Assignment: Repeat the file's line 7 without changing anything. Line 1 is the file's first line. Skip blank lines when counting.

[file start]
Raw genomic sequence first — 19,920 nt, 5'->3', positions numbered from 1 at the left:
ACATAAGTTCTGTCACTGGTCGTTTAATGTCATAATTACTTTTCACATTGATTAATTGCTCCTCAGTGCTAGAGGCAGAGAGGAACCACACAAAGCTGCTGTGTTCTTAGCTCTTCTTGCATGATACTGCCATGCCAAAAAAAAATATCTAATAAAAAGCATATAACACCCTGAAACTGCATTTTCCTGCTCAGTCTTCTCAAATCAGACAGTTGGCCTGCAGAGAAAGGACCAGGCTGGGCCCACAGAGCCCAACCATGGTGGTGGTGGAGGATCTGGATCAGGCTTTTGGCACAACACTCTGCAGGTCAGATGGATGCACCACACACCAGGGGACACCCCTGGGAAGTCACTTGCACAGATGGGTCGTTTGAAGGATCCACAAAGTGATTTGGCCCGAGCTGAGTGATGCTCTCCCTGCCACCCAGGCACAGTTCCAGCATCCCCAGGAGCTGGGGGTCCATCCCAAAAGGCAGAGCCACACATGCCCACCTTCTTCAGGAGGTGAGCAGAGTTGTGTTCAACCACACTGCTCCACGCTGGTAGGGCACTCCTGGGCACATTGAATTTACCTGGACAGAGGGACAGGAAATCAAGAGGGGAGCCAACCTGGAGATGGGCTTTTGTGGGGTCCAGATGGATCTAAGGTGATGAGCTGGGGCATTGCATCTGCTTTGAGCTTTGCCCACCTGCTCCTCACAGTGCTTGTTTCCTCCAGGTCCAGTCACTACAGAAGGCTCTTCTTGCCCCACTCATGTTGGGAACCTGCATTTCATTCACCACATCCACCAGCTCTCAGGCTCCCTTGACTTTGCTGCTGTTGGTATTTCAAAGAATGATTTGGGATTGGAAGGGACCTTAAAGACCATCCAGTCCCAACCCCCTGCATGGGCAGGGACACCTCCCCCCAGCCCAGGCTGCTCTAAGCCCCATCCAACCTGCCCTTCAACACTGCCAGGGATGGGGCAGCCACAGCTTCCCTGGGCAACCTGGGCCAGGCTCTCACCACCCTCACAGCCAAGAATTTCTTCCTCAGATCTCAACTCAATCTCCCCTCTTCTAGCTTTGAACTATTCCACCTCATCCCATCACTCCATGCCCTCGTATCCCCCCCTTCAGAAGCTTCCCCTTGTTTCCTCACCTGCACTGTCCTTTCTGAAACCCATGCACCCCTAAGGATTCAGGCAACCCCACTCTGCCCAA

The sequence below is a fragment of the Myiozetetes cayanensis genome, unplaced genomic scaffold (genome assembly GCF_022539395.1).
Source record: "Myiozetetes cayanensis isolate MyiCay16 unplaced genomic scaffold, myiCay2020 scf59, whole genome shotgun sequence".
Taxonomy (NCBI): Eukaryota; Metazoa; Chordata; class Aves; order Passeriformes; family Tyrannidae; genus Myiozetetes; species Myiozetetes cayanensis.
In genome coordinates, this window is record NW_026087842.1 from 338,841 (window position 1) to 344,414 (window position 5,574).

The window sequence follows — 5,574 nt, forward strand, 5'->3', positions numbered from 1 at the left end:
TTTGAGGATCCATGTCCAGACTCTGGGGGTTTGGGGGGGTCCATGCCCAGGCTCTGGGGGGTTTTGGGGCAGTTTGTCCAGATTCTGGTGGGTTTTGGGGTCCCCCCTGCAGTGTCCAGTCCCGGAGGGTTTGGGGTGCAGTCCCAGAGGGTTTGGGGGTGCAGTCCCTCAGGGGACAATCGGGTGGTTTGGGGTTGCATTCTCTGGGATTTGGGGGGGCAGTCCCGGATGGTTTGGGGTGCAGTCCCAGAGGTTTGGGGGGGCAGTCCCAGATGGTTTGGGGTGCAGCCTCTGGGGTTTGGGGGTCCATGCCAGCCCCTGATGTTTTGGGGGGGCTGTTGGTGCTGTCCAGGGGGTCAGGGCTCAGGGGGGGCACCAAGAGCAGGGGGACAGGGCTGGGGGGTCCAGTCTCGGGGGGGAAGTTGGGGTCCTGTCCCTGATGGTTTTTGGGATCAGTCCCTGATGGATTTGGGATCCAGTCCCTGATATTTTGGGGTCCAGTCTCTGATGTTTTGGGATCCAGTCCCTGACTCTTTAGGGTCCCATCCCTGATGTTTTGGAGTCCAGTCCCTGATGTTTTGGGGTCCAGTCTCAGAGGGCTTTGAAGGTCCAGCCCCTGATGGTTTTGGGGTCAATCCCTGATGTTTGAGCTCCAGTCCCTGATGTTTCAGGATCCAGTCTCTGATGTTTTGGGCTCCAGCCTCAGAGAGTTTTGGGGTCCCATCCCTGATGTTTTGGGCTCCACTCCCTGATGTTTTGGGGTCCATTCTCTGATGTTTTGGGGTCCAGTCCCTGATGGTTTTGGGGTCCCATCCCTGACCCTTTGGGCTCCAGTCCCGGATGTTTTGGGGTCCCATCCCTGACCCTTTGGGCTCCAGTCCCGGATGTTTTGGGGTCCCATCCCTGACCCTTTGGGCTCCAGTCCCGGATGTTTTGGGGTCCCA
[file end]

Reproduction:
The window sequence follows — 5,574 nt, forward strand, 5'->3', positions numbered from 1 at the left end: